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Then says--" Thy name I do implore ?"
Out jumps the gardener in a fright,
The wond'rous tale a bencher hears,
A POLITICAL BORE.-MURPHY.
QUIDNUNC and FEEBLE.
Quidnunc. (without.) Hold your tongue, you foolish fellow: he'll be glad to see me. Brother Feeble ! brother Feeble !
Feeble. I was just going to bed. Bless my heart, what can this man want? I know his voice. I hope no. new misfor. tune brings him at this hour.
Enter Quid. Quid. Brother Feeble, I give you joy ! the nabob's demolished. Hurrah !
Feeb. Lack-a-day, Mr. Quidnunc ! how can you serve me thus?
Quid. Súraja Dowla is no more! Hurrah !
Quid. Our men diverted themselves with killing their bullocks and their camels, till they dislodged the enemy from the sotagon, and the counterscarp, and the bungalow
Feeb. I'll hear the rest to-morrow morning. Oh! I'm ready to die!
Quid. Odds-heart, man, be of good cheer! The new nabob, Jaffer Alley Cawn, has acceded to a treaty; and the English company got all their rights in the Phiemad and the Fushbulhoornons.
Feeb. But, dear heart, Mr. Quidnunc, why am I to be disturbed for this?
Quid. We had but two seapoys killed, three chokeys, four gaul-walls, and two zemindars. Hurrah ! Feeb. Would not to
morrow morning do as well for this ? Quid. Light up your windows, man !-light up your windows ! Chandernagore is taken! Hurrah !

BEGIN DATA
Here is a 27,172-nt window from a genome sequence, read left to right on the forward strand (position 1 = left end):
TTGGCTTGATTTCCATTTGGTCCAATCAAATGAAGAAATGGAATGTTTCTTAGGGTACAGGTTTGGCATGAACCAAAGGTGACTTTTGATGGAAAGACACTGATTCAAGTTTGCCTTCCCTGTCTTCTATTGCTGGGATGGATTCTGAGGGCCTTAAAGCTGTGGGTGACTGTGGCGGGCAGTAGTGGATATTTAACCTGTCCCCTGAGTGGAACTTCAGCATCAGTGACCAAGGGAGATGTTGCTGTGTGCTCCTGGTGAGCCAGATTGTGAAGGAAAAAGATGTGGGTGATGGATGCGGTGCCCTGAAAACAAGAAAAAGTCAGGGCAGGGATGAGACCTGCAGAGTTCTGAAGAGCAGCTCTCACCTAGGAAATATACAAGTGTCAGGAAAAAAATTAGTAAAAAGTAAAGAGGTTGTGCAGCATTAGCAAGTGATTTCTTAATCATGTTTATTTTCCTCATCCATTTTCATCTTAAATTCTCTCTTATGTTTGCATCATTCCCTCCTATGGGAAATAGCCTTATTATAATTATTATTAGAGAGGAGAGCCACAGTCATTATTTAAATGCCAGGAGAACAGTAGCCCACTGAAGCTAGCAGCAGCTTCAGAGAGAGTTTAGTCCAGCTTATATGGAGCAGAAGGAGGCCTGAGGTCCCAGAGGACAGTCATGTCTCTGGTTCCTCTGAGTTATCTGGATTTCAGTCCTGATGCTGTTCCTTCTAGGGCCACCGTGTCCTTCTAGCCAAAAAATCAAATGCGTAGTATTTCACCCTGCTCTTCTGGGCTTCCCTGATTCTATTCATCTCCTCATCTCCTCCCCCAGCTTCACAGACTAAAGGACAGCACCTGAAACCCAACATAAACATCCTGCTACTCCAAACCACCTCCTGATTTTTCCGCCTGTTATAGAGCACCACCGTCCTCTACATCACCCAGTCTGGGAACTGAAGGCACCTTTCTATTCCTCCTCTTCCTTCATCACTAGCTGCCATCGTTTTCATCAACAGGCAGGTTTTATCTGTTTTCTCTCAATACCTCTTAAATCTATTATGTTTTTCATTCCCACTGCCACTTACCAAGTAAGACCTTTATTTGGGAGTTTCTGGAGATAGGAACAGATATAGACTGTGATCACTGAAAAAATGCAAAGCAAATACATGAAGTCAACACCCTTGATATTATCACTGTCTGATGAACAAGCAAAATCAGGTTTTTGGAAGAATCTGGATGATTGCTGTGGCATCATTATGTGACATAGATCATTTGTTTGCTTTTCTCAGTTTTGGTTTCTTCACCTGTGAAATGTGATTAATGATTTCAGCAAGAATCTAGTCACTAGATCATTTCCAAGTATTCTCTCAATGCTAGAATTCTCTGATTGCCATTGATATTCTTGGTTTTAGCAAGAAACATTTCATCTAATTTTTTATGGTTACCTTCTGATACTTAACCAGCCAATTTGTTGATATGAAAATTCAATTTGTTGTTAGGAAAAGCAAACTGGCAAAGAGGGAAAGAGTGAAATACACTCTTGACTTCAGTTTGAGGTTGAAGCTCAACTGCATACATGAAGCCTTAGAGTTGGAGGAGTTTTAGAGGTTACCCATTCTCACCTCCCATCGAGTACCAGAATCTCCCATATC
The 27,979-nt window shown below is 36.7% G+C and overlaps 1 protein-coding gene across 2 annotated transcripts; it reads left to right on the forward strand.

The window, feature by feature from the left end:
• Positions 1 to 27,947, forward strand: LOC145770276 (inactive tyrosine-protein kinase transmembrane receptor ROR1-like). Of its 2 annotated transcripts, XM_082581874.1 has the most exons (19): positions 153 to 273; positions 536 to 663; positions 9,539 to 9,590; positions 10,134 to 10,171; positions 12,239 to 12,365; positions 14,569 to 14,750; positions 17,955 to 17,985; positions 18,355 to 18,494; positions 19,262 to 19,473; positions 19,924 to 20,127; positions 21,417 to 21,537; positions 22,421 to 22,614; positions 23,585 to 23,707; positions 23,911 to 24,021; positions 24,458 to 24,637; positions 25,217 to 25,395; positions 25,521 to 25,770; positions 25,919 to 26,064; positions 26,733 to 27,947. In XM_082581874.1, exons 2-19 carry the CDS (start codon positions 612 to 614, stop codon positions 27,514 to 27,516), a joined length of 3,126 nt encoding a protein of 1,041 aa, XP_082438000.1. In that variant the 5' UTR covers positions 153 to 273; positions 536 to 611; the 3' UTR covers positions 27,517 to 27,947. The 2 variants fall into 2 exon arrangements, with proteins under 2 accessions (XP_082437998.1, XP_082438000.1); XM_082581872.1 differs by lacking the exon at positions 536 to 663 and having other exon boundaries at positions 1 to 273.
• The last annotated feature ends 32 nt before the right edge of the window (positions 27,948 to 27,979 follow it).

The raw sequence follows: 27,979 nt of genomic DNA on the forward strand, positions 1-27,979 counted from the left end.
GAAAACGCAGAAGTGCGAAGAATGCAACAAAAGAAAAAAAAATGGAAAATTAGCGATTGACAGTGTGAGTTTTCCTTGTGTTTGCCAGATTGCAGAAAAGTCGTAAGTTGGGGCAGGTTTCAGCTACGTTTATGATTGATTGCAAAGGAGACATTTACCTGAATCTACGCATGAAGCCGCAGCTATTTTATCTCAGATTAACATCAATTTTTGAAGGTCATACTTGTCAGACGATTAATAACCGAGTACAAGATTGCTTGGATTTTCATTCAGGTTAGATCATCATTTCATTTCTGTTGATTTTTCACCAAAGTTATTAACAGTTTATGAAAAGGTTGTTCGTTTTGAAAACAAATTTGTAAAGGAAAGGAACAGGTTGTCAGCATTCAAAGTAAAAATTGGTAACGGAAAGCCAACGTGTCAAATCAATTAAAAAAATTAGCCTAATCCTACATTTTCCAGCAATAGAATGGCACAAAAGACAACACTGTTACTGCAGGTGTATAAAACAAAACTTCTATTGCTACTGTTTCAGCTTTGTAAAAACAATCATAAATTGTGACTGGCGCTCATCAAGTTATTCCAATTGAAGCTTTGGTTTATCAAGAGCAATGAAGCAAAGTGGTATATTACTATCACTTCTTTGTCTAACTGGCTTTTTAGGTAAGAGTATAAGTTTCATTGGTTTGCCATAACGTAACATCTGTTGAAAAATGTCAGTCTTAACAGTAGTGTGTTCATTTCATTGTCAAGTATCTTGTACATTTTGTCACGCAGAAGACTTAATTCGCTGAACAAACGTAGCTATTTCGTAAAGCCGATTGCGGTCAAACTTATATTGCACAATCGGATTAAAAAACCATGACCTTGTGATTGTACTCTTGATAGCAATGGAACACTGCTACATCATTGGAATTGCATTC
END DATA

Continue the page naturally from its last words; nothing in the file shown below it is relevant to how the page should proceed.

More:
Feeb. Well, well! I'm glad of it. Good night. (Going.)
Quid. Ay, ay, sit down, and I'll read it to you. (Begins to read. Feeble moves away.) Nay, don't run away: I've more news to tell you. There's an account from Williamsburgh, in America. The superintendent of Indian affairs
Feeb. Dear sir! dear sir! (Avoiding him.)
Quid. He has settled matters with the Cherokees—(Folloring him.)
Feeb. Enough, enough! (Moving away.)
Feeb. I wish you would let me be a quiet inhabitant of my own house.
Quid. So that the white inhabitants will now be secured by the Cherokees and the Catawbas
Feeb. You better go home, and think of appearing before the commissioners.
Quid. Go home! No, no ! I'll go and talk the matter over at our coffee-house. (Going.)
Feeb. Do so, do so!
Quid. (turning back.) I had a dispute about the balance of power. Pray, now, tell
Feeb. I know nothing of the matter.